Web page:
The Flash has apparently found a new muse.
In a larger report detailing Warner Bros.’ shift in strategy surrounding its DC Entertainment production arm following the departures of former president and chief creative officer Geoff Johns and co-president Diane Nelson, The Hollywood Reporter dished up some eyebrow-raising details on upcoming DC films — including the long-awaited Flash standalone movie.
The outlet reveals that the film, like the studio from which it hails, has undergone a shake-up. The Flash has reportedly scrapped its original somber tone and heavy themes in efforts to separate itself from the “dark and brooding” palette for which the DC Extended Universe has become somewhat infamous, and has instead turned its inspiration-seeking peepers to a bright and beloved property: Back to the Future.
With Spider-Man: Homecoming screenwriters John Francis Daley and Jonathan Goldstein on board as directors, The Flash is looking to the 1985 sci-fi classic “as a touchstone,” and will aim to achieve the same voice it carries.
So, does this mean Ezra Miller‘s Barry Allen will partner up with an eccentric old man who has an affinity for making time machines out of cars and stealing radioactive chemical elements from terrorists, just like in Back to the Future? Probably not. Will The Flash feature a sequence in which the Scarlet Speedster ostensibly takes credit for something, er, superheroes definitely didn’t invent? And will there be a deeply uncomfortable subplot where Barry has the hots for his own mom — one of the most messed up parts of the Robert Zemeckis-directed flick? Well, we sure hope not.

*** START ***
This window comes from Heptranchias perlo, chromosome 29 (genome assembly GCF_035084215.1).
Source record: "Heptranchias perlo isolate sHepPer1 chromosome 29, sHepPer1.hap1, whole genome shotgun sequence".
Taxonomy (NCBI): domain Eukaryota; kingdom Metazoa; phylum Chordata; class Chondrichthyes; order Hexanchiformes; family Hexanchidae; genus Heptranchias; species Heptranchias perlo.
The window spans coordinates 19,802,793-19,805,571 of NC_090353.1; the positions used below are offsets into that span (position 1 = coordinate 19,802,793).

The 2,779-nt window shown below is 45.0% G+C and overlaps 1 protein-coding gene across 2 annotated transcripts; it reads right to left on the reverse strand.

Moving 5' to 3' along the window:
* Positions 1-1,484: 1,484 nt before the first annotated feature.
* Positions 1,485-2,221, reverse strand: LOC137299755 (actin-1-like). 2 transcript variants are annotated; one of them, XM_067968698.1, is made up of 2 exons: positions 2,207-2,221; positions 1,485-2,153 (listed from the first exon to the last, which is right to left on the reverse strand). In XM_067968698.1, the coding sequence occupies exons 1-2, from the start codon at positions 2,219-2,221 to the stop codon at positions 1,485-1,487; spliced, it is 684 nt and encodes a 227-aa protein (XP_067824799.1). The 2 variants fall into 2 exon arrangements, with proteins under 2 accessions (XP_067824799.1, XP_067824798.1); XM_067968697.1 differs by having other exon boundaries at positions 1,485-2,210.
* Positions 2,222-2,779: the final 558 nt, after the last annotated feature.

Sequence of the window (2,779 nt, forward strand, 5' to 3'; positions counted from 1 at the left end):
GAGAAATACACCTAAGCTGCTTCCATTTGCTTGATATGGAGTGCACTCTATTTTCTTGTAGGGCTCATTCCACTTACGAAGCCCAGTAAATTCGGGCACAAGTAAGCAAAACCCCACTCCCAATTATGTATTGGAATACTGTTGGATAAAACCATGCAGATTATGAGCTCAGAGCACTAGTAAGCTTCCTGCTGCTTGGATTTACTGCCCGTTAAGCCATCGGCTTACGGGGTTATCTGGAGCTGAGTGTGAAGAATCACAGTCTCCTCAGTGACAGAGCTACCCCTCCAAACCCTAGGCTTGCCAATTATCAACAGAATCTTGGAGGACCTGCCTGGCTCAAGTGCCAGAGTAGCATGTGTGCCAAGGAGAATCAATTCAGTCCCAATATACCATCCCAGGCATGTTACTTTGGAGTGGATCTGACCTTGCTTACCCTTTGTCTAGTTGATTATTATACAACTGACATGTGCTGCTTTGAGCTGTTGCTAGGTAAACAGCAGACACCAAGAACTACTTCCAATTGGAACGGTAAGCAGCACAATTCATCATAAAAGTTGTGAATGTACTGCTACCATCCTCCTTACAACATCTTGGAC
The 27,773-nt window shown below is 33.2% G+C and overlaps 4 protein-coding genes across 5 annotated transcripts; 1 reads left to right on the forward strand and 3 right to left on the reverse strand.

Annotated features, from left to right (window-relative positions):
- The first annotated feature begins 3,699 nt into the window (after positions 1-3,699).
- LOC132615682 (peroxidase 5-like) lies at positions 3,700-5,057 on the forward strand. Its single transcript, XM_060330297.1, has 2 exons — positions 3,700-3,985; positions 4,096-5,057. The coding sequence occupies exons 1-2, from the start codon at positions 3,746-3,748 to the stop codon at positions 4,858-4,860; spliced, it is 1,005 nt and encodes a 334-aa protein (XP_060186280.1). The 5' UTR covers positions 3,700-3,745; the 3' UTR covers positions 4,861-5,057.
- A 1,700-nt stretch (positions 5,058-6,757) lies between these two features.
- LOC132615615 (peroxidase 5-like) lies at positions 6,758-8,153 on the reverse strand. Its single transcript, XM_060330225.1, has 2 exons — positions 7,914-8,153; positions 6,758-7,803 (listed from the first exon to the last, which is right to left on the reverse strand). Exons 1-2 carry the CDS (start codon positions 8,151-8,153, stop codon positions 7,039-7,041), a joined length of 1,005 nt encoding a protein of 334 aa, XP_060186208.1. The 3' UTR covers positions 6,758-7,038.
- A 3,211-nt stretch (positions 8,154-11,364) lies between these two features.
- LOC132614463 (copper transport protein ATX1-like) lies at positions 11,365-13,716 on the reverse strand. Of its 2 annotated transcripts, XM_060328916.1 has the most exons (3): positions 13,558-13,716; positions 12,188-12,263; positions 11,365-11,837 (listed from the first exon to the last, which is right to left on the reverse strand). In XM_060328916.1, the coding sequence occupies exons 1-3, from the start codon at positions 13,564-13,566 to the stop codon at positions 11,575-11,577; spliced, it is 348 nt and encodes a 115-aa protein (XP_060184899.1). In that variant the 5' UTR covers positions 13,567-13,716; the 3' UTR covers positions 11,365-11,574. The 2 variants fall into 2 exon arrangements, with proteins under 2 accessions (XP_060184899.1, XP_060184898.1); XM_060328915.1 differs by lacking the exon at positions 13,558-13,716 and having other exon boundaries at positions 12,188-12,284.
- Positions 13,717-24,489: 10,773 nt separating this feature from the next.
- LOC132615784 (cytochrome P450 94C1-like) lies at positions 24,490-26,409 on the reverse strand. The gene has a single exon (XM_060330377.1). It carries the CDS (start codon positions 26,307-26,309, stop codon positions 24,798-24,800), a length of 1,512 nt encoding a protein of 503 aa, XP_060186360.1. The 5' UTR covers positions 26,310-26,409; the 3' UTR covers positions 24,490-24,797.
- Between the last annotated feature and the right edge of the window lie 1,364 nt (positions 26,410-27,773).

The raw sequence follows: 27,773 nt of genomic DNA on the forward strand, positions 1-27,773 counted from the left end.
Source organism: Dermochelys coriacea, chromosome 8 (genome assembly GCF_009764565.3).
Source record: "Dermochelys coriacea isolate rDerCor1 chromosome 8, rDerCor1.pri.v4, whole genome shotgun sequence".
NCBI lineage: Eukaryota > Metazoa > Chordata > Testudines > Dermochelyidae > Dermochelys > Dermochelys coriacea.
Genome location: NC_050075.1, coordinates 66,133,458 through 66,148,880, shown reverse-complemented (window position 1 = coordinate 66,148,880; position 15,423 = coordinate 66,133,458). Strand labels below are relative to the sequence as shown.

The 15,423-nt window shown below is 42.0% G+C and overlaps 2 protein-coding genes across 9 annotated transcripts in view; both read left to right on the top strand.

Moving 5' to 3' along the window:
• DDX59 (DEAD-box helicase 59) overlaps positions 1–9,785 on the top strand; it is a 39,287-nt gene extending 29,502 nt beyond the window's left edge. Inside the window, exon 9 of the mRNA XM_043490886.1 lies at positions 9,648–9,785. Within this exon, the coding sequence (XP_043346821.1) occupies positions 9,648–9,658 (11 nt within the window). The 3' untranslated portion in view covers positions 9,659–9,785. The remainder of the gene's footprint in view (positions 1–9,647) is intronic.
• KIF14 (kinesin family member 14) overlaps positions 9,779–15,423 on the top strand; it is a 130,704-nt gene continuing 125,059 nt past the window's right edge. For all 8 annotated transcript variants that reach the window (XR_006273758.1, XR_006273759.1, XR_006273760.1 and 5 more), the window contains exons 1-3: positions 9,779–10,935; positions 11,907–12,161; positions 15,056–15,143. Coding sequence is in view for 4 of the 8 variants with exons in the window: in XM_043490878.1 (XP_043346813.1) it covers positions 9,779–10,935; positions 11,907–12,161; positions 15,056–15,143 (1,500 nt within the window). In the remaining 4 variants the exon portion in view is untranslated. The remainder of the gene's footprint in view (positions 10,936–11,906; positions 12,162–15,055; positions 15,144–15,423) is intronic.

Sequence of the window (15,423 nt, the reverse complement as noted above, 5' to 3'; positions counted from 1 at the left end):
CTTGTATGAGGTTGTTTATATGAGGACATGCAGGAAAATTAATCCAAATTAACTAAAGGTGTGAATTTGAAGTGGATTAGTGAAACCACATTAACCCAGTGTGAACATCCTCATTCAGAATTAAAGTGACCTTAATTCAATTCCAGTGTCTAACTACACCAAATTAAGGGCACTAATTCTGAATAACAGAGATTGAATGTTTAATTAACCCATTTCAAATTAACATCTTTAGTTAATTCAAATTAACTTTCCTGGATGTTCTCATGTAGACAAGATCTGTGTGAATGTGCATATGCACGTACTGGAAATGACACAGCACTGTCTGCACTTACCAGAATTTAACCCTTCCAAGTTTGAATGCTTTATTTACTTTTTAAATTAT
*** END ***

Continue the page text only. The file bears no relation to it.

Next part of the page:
In all seriousness, news of The Flash changing gears and molding its narrative around something more lighthearted could signal the project’s final step away from the DC Comics storyline Flashpoint, which the film was previously reported to adapt. Rumors have cropped up here and there suggesting that The Flash was abandoning both the storyline and its thought-to-be-official title, Flashpoint. However, nothing relating to what the movie will adapt or what it’s actually called has been confirmed by anyone involved in the film — studio Warner Bros. most importantly. And since Flashpoint sees Barry travel back in time to stop his mother’s murder and the movie’s new inspiration Back to the Future is all about time travel, perhaps The Flash will still include some elements of the famous comic plot while echoing the tone of the Michael J. Fox-starrer.
For our part, we’ve just got our fingers crossed that Daly and Goldstein can sneak in a “Great Scott!” somewhere in the film.
The Flash will kick off production in early 2019, as mentioned in the THR report. The film is currently without a set release date, but it’s expected to launch sometime in 2020.